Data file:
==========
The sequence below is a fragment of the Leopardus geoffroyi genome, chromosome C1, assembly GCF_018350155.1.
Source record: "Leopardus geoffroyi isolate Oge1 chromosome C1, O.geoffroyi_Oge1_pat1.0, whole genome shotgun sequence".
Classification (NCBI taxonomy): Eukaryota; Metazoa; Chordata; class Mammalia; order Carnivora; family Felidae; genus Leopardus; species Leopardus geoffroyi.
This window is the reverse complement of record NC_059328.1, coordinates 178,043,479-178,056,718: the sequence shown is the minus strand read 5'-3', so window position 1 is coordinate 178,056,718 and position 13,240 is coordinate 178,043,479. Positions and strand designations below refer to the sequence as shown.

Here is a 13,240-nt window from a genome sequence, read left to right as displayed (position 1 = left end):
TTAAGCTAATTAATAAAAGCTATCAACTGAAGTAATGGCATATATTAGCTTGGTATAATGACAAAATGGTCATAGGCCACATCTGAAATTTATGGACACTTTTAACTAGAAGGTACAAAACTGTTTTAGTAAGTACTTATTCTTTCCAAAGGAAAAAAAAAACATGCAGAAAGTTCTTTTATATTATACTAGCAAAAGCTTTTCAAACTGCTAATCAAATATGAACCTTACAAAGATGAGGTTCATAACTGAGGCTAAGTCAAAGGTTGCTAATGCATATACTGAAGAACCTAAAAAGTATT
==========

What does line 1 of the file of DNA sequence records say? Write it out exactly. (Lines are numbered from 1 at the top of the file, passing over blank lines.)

The sequence below is a fragment of the Leopardus geoffroyi genome, chromosome C1, assembly GCF_018350155.1.